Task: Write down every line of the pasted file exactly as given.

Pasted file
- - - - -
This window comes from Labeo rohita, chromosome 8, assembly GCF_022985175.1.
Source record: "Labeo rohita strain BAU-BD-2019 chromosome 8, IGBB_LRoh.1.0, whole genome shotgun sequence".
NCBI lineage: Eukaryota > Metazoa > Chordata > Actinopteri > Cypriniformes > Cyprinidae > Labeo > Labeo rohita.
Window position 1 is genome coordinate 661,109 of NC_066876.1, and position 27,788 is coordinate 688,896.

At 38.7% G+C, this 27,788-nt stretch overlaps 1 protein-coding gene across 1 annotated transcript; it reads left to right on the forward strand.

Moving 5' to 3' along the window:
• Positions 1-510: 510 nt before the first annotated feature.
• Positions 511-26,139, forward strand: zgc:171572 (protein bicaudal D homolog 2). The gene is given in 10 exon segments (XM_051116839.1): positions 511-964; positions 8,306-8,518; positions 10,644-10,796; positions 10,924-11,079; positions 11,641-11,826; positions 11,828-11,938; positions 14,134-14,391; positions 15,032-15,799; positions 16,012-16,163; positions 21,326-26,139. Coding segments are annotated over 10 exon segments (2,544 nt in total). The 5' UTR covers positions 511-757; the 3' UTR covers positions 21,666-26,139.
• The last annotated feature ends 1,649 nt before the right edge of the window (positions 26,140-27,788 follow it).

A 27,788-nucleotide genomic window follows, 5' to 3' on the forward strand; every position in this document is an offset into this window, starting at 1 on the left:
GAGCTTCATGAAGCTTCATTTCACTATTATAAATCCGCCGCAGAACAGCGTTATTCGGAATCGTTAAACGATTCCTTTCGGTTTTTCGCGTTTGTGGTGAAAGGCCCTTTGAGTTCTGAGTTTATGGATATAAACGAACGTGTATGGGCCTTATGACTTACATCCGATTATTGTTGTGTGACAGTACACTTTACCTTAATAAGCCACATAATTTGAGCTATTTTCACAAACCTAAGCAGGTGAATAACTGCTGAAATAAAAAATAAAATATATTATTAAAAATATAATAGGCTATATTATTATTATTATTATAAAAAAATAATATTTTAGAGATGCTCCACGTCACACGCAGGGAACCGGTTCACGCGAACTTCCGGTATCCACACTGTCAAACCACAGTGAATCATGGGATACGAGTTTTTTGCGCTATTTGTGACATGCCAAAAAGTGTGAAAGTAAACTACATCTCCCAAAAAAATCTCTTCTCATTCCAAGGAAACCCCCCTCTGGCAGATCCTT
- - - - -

This window comes from Labeo rohita, chromosome 8, assembly GCF_022985175.1.
Source record: "Labeo rohita strain BAU-BD-2019 chromosome 8, IGBB_LRoh.1.0, whole genome shotgun sequence".
NCBI lineage: Eukaryota > Metazoa > Chordata > Actinopteri > Cypriniformes > Cyprinidae > Labeo > Labeo rohita.
Window position 1 is genome coordinate 661,109 of NC_066876.1, and position 27,788 is coordinate 688,896.

At 38.7% G+C, this 27,788-nt stretch overlaps 1 protein-coding gene across 1 annotated transcript; it reads left to right on the forward strand.

Moving 5' to 3' along the window:
• Positions 1-510: 510 nt before the first annotated feature.
• Positions 511-26,139, forward strand: zgc:171572 (protein bicaudal D homolog 2). The gene is given in 10 exon segments (XM_051116839.1): positions 511-964; positions 8,306-8,518; positions 10,644-10,796; positions 10,924-11,079; positions 11,641-11,826; positions 11,828-11,938; positions 14,134-14,391; positions 15,032-15,799; positions 16,012-16,163; positions 21,326-26,139. Coding segments are annotated over 10 exon segments (2,544 nt in total). The 5' UTR covers positions 511-757; the 3' UTR covers positions 21,666-26,139.
• The last annotated feature ends 1,649 nt before the right edge of the window (positions 26,140-27,788 follow it).

A 27,788-nucleotide genomic window follows, 5' to 3' on the forward strand; every position in this document is an offset into this window, starting at 1 on the left:
GAGCTTCATGAAGCTTCATTTCACTATTATAAATCCGCCGCAGAACAGCGTTATTCGGAATCGTTAAACGATTCCTTTCGGTTTTTCGCGTTTGTGGTGAAAGGCCCTTTGAGTTCTGAGTTTATGGATATAAACGAACGTGTATGGGCCTTATGACTTACATCCGATTATTGTTGTGTGACAGTACACTTTACCTTAATAAGCCACATAATTTGAGCTATTTTCACAAACCTAAGCAGGTGAATAACTGCTGAAATAAAAAATAAAATATATTATTAAAAATATAATAGGCTATATTATTATTATTATTATAAAAAAATAATATTTTAGAGATGCTCCACGTCACACGCAGGGAACCGGTTCACGCGAACTTCCGGTATCCACACTGTCAAACCACAGTGAATCATGGGATACGAGTTTTTTGCGCTATTTGTGACATGCCAAAAAGTGTGAAAGTAAACTACATCTCCCAAAAAAATCTCTTCTCATTCCAAGGAAACCCCCCTCTGGCAGATCCTT